Auschwitz-Birkenau

I wasn’t intending to do a post about Auschwitz’s concentration camps. I believe a lot has been said, talked about, and documented about it. However it was really touching experience, and for what I’ve felt there it deserves a few words.

It’s a good thing if you see some of the most important movies and documentaries before you go. And a tour guide is essential. Otherwise what you will see will be nothing but a ranch in ruins with barb wire around it.

But when you know the belief people had when entering those gates or even before getting to Poland. According to the guide even some people both the ticket expecting better life conditions than the ones the ghettos Nazi putted them on provided.

The lies began at the gate, and ended in the “shower rooms”.

People would arrive in trains, and were asked to place their name on the bags and told they would come for them, which is why they should be identified. Two lines were made, man, and women and children. After, two other lines would form in each, the death line and the suitable for work line.

The few “suitable to work” would survive less than a year. One of the corridors show photos of prisoners and the date of entrance to the camp and date of death, rare were the ones that would have the next year registered. To the horrible conditions in the camp we have to add the meals (if you can call coffee in the morning, a piece of bread in the afternoon and a sausage in the night meal).

These trains would arrive to Auschwitz from Greece for example from a 10 day journey with 10 people per carriage, and not the normal one we are used to, more like where horses are carried (back in the day).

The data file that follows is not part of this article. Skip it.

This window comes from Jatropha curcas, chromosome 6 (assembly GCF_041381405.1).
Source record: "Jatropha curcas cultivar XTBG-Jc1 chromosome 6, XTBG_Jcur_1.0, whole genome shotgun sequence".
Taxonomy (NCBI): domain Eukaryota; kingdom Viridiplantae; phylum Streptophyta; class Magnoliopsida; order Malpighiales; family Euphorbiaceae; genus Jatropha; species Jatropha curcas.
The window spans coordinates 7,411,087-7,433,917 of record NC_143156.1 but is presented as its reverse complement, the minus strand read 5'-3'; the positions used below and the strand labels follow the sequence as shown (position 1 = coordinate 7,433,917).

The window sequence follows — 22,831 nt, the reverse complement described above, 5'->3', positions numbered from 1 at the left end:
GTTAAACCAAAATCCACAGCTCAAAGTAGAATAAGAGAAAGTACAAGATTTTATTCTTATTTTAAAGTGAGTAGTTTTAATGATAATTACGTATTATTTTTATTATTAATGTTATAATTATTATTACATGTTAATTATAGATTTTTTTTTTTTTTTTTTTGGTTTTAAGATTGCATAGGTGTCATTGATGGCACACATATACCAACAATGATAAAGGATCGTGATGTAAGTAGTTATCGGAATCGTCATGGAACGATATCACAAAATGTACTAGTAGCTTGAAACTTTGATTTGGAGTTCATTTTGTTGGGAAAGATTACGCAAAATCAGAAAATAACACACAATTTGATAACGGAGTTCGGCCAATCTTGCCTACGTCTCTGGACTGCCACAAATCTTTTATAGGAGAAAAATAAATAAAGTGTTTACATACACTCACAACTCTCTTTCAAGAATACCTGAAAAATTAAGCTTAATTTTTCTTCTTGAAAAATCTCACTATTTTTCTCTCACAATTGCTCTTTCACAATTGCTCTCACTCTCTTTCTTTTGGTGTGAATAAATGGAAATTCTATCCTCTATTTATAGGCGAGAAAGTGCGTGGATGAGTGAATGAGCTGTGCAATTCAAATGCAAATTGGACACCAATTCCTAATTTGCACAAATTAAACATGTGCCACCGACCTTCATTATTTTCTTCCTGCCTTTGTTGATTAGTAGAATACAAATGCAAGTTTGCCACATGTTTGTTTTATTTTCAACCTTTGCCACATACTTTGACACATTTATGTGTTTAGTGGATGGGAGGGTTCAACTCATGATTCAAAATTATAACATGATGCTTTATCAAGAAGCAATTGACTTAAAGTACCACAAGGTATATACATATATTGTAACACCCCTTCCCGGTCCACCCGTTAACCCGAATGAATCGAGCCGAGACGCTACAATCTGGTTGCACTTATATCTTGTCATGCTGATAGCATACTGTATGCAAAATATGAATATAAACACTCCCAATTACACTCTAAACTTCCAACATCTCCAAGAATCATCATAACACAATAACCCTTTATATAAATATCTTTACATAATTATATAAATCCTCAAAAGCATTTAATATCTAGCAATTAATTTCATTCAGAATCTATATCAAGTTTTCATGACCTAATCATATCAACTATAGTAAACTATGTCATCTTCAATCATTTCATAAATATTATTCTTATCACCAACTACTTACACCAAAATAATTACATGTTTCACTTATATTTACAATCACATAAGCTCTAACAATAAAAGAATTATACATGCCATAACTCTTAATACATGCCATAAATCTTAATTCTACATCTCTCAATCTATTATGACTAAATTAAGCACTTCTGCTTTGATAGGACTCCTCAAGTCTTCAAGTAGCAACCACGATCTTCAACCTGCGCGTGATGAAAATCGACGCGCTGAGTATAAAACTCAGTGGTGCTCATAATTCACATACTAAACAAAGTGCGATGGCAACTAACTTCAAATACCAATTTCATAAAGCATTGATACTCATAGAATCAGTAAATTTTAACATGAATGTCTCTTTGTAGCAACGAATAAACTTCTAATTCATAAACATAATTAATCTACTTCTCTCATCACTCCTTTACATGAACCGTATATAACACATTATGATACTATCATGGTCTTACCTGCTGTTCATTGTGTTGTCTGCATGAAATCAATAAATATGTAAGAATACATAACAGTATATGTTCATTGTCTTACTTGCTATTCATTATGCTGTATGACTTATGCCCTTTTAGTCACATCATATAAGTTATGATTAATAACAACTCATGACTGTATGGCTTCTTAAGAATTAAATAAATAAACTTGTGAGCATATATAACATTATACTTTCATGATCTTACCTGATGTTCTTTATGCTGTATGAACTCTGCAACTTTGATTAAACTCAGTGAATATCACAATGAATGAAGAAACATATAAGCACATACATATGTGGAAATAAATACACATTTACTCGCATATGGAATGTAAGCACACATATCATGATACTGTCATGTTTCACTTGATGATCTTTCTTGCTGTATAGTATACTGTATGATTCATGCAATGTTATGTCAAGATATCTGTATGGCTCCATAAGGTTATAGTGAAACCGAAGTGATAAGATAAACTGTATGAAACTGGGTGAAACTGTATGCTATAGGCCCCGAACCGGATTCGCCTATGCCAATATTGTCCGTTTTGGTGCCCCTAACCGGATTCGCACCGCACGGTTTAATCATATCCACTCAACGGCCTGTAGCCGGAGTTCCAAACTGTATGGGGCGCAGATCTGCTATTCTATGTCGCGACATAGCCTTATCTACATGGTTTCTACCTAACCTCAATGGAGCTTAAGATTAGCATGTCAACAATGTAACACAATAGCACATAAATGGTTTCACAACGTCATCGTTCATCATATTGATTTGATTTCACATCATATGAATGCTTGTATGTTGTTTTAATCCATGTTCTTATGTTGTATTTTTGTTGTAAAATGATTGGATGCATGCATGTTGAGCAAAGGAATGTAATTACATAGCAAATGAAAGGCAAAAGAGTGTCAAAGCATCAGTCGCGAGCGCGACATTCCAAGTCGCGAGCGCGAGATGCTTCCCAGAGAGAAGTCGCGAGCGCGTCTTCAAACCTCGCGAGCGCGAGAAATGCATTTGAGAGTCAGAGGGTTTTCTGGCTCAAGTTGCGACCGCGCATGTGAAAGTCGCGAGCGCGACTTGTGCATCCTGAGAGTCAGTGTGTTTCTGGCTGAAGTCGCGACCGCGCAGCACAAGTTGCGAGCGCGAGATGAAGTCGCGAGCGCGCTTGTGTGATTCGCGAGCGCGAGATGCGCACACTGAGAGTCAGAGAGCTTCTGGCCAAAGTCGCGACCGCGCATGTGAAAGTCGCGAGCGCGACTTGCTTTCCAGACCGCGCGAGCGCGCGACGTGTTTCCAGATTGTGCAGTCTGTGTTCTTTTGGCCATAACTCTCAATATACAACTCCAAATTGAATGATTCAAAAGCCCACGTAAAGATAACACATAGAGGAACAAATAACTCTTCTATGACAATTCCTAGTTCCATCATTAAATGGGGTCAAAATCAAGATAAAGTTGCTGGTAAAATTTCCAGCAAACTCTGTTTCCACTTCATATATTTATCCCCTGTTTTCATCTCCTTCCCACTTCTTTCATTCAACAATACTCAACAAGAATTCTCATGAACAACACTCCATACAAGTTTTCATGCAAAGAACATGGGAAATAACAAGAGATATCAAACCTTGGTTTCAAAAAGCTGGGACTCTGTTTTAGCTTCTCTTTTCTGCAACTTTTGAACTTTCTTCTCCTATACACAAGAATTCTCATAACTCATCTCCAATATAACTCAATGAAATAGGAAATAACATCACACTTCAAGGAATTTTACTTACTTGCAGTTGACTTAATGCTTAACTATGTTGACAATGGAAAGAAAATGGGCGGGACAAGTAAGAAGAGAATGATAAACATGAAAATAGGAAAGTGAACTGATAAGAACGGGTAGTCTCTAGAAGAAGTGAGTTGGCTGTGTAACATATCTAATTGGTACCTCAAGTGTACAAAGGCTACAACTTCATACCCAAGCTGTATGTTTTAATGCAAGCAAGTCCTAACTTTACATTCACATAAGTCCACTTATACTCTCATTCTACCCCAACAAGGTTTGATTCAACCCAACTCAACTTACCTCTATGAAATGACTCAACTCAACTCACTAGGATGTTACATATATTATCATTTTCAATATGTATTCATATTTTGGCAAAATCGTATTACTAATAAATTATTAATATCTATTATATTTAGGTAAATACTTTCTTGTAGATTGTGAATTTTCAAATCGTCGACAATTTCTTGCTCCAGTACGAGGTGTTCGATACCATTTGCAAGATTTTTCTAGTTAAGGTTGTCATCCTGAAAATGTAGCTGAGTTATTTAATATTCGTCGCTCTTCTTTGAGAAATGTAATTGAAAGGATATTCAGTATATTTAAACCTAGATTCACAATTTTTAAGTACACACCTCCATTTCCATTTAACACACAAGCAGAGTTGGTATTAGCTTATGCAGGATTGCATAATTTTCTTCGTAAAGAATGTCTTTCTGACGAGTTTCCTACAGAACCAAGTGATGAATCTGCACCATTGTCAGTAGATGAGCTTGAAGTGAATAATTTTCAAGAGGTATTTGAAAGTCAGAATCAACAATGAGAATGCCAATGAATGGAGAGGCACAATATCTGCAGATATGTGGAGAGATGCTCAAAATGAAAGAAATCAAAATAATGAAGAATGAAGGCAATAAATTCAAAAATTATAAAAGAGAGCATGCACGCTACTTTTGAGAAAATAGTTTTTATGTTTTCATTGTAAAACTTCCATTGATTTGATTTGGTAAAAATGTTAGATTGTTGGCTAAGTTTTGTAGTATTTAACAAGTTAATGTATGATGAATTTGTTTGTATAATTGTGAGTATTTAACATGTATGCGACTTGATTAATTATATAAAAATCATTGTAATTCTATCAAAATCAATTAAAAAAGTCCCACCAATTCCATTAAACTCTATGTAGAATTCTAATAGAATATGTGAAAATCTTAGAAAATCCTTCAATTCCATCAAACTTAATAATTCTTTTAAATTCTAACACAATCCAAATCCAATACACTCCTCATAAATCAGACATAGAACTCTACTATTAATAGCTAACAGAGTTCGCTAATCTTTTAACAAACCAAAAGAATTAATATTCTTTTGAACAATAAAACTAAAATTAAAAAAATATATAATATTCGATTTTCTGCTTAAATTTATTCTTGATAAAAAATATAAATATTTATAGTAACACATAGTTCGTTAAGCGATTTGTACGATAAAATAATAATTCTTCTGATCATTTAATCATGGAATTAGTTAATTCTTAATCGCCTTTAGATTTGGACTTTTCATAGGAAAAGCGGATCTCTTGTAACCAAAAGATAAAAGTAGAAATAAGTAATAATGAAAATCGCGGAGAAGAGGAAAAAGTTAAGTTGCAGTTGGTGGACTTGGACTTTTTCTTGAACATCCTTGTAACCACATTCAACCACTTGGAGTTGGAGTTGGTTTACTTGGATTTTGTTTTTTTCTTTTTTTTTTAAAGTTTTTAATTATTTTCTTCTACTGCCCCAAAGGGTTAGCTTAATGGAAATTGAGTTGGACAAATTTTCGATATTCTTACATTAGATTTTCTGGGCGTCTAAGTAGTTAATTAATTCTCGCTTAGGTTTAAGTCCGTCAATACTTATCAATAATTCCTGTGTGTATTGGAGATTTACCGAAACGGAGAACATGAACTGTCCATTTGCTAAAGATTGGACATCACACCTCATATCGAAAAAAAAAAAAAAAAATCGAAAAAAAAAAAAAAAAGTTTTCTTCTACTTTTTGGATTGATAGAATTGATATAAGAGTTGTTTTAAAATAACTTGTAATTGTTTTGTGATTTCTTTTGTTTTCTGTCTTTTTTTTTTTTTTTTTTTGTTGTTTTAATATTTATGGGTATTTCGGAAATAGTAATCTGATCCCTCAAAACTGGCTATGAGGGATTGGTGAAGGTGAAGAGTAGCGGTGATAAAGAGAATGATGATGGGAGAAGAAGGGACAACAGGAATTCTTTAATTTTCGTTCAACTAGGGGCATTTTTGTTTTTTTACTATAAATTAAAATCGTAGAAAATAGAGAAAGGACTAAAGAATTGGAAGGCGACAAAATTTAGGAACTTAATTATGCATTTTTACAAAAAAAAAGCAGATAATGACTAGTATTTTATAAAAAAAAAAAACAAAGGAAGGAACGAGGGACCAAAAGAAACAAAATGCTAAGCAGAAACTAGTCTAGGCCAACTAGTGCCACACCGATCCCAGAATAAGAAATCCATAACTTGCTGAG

Obviously most people would arrive weak and sick. These would go directly to the gas chambers. Given a hock with a number, asked to dress their clothes and made believe they would be taking a shower before getting to their accommodation; people would enter calmly to their death place (and I can tell you, its creepy being inside a gas chamber knowing what happened there. I would instinctively watch the open door for any movement).
And after, nothing was wasted, hair removed for mattresses, valuable items from the bags sold to support the Nazi cause, clothes for future prisoners, golden teeth…but millions.

I believe this to be what shocked me the most, not so much the act or its brutality, but the number.  2 tons of hair was found upon the liberation of the camp by the soviets, hundreds of bags, a big room full with shoes only.

This shows a horrifying mixture of the German efficiency and Nazi coldness. A killing factory always looking for efficiency.

I understand how prejudice works, and I believe it to be nowadays an unconscious survival technique. That’s just how we work.

But from walking to the other side of the road as a safety precaution and possible offending the person on the other side of the road to the extermination of an entire race goes a long way, and I just can’t figure out what leads someone to think like that, and so easily lead other people to do it as well. Just can’t get my head around it, and from Auschwitz I’ll always take that question with me. How does one hate so much other races, put one blonde blue-eyed race over all others, and manages to cause such a horrific thing always hidden in political intentions.

 

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